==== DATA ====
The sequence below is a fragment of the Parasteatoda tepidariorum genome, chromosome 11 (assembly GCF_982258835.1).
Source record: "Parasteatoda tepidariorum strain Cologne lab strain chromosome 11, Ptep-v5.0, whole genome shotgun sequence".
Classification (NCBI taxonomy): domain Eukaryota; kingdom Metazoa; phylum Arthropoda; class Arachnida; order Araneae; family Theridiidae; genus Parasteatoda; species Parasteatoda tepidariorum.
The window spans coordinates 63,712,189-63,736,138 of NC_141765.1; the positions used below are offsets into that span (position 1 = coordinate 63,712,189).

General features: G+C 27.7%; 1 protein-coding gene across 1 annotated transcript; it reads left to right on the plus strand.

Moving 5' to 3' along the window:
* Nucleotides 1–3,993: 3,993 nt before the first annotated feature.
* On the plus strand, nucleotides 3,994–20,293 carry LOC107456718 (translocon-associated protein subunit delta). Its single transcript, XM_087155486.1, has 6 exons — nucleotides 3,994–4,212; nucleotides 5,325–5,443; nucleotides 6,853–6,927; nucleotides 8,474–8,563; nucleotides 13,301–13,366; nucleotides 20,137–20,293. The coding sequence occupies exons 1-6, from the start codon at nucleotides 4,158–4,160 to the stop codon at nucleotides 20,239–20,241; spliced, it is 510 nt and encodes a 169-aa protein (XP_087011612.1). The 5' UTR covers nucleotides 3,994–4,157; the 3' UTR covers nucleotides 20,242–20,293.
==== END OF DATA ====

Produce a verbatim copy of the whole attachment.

The sequence below is a fragment of the Parasteatoda tepidariorum genome, chromosome 11 (assembly GCF_982258835.1).
Source record: "Parasteatoda tepidariorum strain Cologne lab strain chromosome 11, Ptep-v5.0, whole genome shotgun sequence".
Classification (NCBI taxonomy): domain Eukaryota; kingdom Metazoa; phylum Arthropoda; class Arachnida; order Araneae; family Theridiidae; genus Parasteatoda; species Parasteatoda tepidariorum.
The window spans coordinates 63,712,189-63,736,138 of NC_141765.1; the positions used below are offsets into that span (position 1 = coordinate 63,712,189).

General features: G+C 27.7%; 1 protein-coding gene across 1 annotated transcript; it reads left to right on the plus strand.

Moving 5' to 3' along the window:
* Nucleotides 1–3,993: 3,993 nt before the first annotated feature.
* On the plus strand, nucleotides 3,994–20,293 carry LOC107456718 (translocon-associated protein subunit delta). Its single transcript, XM_087155486.1, has 6 exons — nucleotides 3,994–4,212; nucleotides 5,325–5,443; nucleotides 6,853–6,927; nucleotides 8,474–8,563; nucleotides 13,301–13,366; nucleotides 20,137–20,293. The coding sequence occupies exons 1-6, from the start codon at nucleotides 4,158–4,160 to the stop codon at nucleotides 20,239–20,241; spliced, it is 510 nt and encodes a 169-aa protein (XP_087011612.1). The 5' UTR covers nucleotides 3,994–4,157; the 3' UTR covers nucleotides 20,242–20,293.